We can check if the limits are well respected:

(⌊/,⌈/) set

746.35 758.85

#### 13.3.3.2. Sets of Random Characters#

Random characters can be obtained by indexing a set of characters by a random set of integer values smaller than or equal to the size of the character vector, as shown here:

⎕A[?3 15⍴≢⎕A]

CLOKIJUGZXBQPRW BINSCHZCQSEYYHF MMQLWFUMOBTKPJD

## 13.4. Some More Maths#

### 13.4.1. Logarithms#

The base b logarithm of a number n is calculated with the function logarithm ⍟ that is typed with APL+Shift+8.

The value l ← b⍟n is such that b*l gives back the original number n. Here are some examples:

10⍟1000

3

The logarithm of 1000 in base 10 is 3 because 10 to the 3rd power gives 1000:

10*3

1000
3⍟81

4

The base-3 logarithm of 81 is 4 because 3 to the power of 4 gives 81:

3*4

81

The monadic form of the function logarithm gives the natural logarithm (or napierian logarithm) of a number:

⍟10

2.30259

The base of the natural logarithm is also the base of the monadic function power, so we can easily compute it:

*1

2.71828
⍟*1

1

The monadic usage of the function logarithm is the same as using *1 as the left argument:

⍟10

2.30259
(*1)⍟10

2.30259

This is similar to how the monadic function reciprocal ÷n is equivalent to the dyadic usage 1÷n or the monadic function negate -n is equivalent to the dyadic usage 0-n.

The relationship between the natural and the base b logarithms of a number is described the formulas below. Given:

• n ← ⍟a

• l ← b⍟a

• e ← *1, the base of the natural logarithm

Then, we have:

• n ≡ l×⍟b

• l ≡ n×b⍟e

### 13.4.2. Factorial & Binomial#

The product of the first n positive integers, or the factorial of n, is written as $$n!$$ in traditional mathematics. APL uses the same symbol for the function, but in APL a monadic function is always placed to the left of its argument. So, factorial looks like !n in APL.

As in mathematics, !0 is equal to 1:

!0 1 2 3 4 5 6 7

1 1 2 6 24 120 720 5040

If n is a decimal number, !n gives the gamma function of n + 1. This is explained in Section 13.7.2.

The monadic function factorial !n represents the number of possibilities when sorting n objects. But if one picks only p objects among n objects, the number of possible combinations is given by (!n)÷(!p)×!n-p. This can be obtained directly using the dyadic function binomial p!n.

For example, how many different hands can you be dealt if you are dealt 7 cards out of a 52 card deck? That’s

7!52

133784560

That is a surprisingly big number! Over 130 million different hands.

If p is greater than n, then p!n gives the result 0. In hindsight, this makes a lot of sense: if you have 10 items, in how many combinations can you make with 15 of those items? Obviously, zero! You do not even have enough items to consider doing those combinations.

The formula (0,⍳n)!n gives the coefficients of $$(x + 1)^n$$, which is the reason why the dyadic usage of ! is called binomial. One can obtain a set of coefficients with the following expression:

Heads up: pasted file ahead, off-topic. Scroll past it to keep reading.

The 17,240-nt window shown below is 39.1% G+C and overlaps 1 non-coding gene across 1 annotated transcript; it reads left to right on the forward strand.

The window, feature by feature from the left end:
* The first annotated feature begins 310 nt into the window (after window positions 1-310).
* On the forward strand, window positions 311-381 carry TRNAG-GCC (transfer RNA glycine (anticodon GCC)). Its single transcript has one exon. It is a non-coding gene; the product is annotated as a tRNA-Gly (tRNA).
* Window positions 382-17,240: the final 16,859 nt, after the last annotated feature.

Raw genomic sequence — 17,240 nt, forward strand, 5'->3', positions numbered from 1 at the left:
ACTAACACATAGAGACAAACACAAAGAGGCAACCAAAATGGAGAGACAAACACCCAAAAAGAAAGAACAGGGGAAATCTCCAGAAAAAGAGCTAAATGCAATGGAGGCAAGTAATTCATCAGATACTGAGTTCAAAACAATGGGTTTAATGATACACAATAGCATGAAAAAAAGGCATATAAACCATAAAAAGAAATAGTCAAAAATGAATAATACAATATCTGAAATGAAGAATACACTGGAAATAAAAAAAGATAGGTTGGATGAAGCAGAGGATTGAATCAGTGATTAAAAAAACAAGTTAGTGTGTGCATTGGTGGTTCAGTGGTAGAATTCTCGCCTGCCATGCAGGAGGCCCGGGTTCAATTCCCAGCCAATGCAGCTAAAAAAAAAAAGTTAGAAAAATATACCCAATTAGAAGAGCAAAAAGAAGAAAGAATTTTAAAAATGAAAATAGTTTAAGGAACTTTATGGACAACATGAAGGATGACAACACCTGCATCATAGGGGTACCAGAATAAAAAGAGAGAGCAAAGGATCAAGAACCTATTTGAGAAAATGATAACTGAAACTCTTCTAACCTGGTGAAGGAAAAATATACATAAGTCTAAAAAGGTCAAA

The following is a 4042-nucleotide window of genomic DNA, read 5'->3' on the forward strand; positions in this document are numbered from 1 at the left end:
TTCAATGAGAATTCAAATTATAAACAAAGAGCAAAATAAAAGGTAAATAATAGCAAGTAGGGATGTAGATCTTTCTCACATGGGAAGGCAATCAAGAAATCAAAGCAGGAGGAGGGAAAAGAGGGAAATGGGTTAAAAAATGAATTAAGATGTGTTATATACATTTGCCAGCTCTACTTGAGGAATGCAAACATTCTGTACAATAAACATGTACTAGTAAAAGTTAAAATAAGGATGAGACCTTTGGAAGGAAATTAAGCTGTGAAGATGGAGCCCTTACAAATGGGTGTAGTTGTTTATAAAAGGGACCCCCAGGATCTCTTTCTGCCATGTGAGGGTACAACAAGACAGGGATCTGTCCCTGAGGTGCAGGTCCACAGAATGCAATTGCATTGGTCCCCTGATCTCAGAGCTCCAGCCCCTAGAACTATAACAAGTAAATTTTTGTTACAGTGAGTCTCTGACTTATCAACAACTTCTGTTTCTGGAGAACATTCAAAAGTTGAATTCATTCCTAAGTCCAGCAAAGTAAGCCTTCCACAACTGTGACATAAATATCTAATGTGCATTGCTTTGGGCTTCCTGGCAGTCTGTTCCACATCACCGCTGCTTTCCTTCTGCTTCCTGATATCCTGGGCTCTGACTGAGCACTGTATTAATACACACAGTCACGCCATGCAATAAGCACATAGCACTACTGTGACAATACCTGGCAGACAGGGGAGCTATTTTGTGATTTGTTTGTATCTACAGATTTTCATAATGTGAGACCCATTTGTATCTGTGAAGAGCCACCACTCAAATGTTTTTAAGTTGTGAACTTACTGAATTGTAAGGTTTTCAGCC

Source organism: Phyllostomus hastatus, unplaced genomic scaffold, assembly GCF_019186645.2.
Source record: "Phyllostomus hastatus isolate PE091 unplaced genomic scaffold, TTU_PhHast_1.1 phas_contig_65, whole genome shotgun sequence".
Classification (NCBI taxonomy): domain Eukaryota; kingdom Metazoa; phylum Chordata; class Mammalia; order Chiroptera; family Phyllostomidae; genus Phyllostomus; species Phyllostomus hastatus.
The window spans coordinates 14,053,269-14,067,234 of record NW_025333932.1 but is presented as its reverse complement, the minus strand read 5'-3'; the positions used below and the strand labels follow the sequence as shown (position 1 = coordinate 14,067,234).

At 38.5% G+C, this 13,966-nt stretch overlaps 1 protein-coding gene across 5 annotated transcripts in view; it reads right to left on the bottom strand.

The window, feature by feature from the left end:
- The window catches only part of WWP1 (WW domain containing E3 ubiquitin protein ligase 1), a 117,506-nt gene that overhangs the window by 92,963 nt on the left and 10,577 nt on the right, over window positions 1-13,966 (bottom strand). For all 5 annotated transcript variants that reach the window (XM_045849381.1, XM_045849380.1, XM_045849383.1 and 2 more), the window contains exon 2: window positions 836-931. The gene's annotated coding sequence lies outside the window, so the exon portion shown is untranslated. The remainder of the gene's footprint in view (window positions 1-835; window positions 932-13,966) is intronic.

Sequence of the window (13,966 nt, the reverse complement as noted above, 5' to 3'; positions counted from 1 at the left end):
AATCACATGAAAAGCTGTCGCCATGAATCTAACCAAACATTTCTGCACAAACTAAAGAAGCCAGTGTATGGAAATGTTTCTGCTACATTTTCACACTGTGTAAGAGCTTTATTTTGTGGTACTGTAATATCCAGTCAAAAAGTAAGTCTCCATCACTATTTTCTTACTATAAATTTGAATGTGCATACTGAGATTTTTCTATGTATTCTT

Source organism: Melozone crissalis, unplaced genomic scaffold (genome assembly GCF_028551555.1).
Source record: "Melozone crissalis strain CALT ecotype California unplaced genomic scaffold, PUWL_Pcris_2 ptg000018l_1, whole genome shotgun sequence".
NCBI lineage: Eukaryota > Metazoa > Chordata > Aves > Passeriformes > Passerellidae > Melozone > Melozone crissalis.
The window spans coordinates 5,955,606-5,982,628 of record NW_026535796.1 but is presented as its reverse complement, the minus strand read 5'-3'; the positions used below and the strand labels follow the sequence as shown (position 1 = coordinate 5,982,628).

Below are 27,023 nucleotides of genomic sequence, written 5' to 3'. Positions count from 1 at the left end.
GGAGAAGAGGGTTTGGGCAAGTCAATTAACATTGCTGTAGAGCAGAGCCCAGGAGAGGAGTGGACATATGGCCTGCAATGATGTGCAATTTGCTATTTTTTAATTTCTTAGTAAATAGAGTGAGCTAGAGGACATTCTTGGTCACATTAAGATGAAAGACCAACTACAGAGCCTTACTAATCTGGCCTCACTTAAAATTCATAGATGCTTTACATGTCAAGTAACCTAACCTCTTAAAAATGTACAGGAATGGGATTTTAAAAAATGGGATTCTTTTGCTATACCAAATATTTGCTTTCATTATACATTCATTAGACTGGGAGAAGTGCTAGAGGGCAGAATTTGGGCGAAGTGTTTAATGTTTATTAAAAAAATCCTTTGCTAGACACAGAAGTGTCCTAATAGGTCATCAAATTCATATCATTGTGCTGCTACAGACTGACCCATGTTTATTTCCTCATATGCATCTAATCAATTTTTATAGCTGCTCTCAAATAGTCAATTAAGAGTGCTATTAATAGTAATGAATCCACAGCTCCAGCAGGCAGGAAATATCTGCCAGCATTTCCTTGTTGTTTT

x ← ⍳5
⍉(0,x)∘.!x

1 1 0 0 0 0 1 2 1 0 0 0 1 3 3 1 0 0 1 4 6 4 1 0 1 5 10 10 5 1

The matrix above shows, for example, that $$(x + 1)^3 = 1x^3 + 3x^2 + 3x + 1$$. The coefficients 1 3 3 1 were taken from the third row of the matrix.

### 13.4.3. Trigonometry#

(Mathematical-Functions-Multiples-of-π)=

#### 13.4.3.1. Multiples of π#

The mathematical constant pi (or π) is very useful in many mathematical and technical calculations. It can be obtained via the primitive function circle (the symbol ○, typed with APL+o), which gives multiples of pi. Do not confuse the function circle o with the jot ∘ used for the outer product or the operators beside and bind.

$$\pi \times n$$ can be obtained with ○n:

○1 2 0.5

3.14159 6.28319 1.5708
○ ÷3

1.0472

This last expression gives $$\frac\pi3$$. However, be careful! The symbol ○, by itself, does not represent the value π that we divided by 3 with ○÷3. ÷3 computed the reciprocal of 3 and then the monadic function pi times got applied to that.

#### 13.4.3.2. Circular and Hyperbolic Trigonometry#

Using the dyadic form of the glyph circle, one can obtain all the possible direct and inverse functions of circular and hyperbolic trigonometry.

the trigonometric function is designated by the left argument to ○ according to the table below. You can see that the positive left arguments refer to direct trigonometric functions, while negative arguments refer to their inverse functions. Values from 1 to 3 calculate circular functions and values from 5 to 7 calculate hyperbolic functions.

##### 13.4.3.2.1. Direct Trigonometric Functions#

f

f ○ x

0

$$\sqrt{1 - x^2}$$

1

$$\sin{x}$$

2

$$\cos{x}$$

3

$$\tan{x}$$

4

$$\sqrt{1 + x^2}$$

5

$$\text{sinh }x$$

6

$$\text{cosh }x$$

7

$$\text{tanh }x$$

#### 13.4.3.3. Inverse Trigonometric Functions#

f

f ○ x

¯1

$$\arcsin{x}$$

¯2

$$\arccos{x}$$

¯3

$$\arctan{x}$$

¯4

$$\sqrt{-1 + x^2}$$

¯5

$$\text{argsinh }x$$

¯6

$$\text{argcosh }x$$

¯7

$$\text{argtanh }x$$